POLL OF THE DAY:
The latest Nanos Research poll puts the Conservatives over the mythical 40% hump that’s widely thought to signal majority territory.
Bloc Québécois: 9%
Stephen Harper, on the effects the U.S. credit crisis might have on the Canadian economy: “All the fundamentals of the Canadian economy are good. It’s not the time to do anything new, wild or stupid.”
Stéphane Dion, on the effects the U.S. credit crisis might have on the Canadian economy: “Mr. Harper is perhaps the only Canadian who seems to ignore what is happening in the United States, our largest trading partner. This is the height of irresponsibility.”
Jack Layton, on who’s responsible for high gas prices: “We have to stop gas prices from hurting working families, and saying no to the Campbell-Dion carbon tax is one step — but we must also stop the big oil giants from gouging you at the gas pump.”
Elizabeth May, on the differences between her campaign and Ralph Nader’s in the 2000 U.S. presidential election: “One is, I will never say, ‘all the other guys are the same, you have to vote for us if you care about anything.’ […] Also, unlike Ralph Nader, the Greens in Canada are well positioned to eat into Harper’s votes and we are doing so.”
PQ leader Pauline Marois, in an appearance with Gilles Duceppe, on the relevance of the Bloc Québécois: “Canada has not changed. It is still as centralized, still as insensitive to the needs of Quebec men and women.”
GAFFE OF THE DAY:
It’s bizarre to think of a campaign gaffe as ongoing, but the Liberals’ predilection for public infighting is just that. A report in The Globe and Mail quotes an anonymous “insider” saying Stéphane Dion isn’t likely to survive a leadership review if he loses to Stephen Harper, while another “long-time Liberal” believes the media is the proper soapbox to deliver his message: “The reason why I am talking to you is because I think at this point there is still a chance to send a message to the campaign as a wake-up call, as there is still time to do something.” Granted, Dion is trailing badly in the polls and the launch of the Liberals’ program has had little effect on the campaign so far. But should fellow Liberals really be the ones pointing it out?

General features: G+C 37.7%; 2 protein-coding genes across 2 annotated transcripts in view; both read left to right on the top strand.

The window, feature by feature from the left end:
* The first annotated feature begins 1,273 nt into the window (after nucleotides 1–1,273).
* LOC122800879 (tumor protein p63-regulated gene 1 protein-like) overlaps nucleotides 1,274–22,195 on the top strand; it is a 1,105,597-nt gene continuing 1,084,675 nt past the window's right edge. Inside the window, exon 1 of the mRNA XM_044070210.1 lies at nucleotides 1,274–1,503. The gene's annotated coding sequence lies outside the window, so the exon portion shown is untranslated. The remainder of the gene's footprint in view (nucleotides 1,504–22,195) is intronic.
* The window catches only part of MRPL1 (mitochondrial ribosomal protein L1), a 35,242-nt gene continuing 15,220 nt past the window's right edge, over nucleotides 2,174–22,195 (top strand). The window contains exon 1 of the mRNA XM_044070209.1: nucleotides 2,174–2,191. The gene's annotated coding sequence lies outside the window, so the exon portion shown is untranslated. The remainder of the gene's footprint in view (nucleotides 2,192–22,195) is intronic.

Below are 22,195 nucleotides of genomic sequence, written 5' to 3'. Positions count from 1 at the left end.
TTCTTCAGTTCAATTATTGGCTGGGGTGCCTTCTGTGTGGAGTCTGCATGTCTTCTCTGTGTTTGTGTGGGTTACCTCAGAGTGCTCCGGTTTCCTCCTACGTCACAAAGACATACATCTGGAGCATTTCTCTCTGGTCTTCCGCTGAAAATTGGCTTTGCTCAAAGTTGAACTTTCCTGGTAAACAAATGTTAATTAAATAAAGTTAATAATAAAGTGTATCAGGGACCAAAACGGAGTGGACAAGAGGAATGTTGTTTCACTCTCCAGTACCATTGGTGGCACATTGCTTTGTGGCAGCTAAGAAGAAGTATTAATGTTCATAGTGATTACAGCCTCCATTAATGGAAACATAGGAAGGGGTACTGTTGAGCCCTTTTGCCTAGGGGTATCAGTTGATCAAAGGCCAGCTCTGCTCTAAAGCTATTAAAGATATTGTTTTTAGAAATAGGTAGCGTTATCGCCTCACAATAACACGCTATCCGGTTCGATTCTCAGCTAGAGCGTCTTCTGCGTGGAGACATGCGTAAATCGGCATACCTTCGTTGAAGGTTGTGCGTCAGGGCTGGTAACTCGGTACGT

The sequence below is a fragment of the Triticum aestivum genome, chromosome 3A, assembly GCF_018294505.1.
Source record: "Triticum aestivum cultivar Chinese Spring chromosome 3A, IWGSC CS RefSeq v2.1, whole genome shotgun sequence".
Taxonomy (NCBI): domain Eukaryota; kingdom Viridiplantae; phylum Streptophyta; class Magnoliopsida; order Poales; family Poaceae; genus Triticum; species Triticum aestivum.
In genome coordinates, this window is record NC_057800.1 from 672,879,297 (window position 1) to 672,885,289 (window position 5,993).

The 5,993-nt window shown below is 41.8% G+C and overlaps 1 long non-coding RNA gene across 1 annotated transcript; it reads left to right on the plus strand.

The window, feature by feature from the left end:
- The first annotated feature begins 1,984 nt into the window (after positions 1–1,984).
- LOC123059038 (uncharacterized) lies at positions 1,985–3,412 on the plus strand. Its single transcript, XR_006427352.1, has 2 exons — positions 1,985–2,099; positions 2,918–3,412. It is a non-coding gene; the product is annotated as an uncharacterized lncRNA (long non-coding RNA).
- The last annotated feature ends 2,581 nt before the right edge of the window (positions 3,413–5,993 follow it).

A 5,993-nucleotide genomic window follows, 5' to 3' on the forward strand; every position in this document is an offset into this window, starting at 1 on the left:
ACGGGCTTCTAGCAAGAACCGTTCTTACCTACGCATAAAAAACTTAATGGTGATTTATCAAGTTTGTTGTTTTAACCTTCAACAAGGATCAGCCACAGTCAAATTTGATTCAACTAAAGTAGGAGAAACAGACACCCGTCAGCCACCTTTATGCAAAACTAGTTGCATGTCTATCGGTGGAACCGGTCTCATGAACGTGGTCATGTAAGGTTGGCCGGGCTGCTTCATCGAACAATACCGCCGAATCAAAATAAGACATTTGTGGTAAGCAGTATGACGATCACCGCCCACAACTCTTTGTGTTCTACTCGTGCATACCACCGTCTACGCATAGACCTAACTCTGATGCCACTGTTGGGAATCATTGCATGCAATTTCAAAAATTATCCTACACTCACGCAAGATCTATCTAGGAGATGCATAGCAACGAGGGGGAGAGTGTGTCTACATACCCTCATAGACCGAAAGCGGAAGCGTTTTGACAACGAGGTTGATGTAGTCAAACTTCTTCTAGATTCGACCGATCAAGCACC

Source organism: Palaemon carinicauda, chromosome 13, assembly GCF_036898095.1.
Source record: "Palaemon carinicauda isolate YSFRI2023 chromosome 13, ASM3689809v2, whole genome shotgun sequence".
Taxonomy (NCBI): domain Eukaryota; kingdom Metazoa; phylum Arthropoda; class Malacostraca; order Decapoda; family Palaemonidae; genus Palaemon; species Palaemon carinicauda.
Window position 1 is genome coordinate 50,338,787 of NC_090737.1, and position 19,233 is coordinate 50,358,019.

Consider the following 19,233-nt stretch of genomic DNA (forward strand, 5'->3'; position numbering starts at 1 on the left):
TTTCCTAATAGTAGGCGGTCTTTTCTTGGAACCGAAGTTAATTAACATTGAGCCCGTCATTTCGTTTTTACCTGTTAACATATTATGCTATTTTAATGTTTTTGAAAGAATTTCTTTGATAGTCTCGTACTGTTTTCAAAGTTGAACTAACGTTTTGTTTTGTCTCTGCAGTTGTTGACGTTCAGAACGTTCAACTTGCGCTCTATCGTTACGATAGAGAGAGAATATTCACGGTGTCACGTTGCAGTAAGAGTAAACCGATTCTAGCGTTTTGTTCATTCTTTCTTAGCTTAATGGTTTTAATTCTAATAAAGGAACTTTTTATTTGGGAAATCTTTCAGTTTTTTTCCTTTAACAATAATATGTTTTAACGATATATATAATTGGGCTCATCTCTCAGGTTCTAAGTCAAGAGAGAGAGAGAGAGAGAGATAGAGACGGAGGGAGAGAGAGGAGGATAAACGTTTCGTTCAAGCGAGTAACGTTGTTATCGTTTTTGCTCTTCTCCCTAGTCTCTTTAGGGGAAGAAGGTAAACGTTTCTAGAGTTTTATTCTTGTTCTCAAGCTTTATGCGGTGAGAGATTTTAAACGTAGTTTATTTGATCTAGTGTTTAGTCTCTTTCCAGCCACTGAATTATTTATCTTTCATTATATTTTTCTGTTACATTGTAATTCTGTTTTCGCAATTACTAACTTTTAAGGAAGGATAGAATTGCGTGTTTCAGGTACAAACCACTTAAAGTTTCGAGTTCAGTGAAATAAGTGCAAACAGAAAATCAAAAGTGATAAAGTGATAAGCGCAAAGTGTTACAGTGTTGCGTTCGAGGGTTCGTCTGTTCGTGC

WHERE THEY’RE AT TODAY:
Stephen Harper is in Calgary this morning and will make an appearance at a rally in Toronto later in the day.
Stéphane Dion is in Toronto to start the day, but will spend the afternoon at a farm in Belmont, Ont., before heading to London, Ont., for a rally this evening.
Jack Layton is in Vancouver for a health-care related announcement and will make his way to Surrey, B.C., early this afternoon.
Elizabeth May will spend the day in Montreal before making her way to Drummondville and Quebec City.
Gilles Duceppe is in Warwick to announce the Bloc’s agricultural policy plan.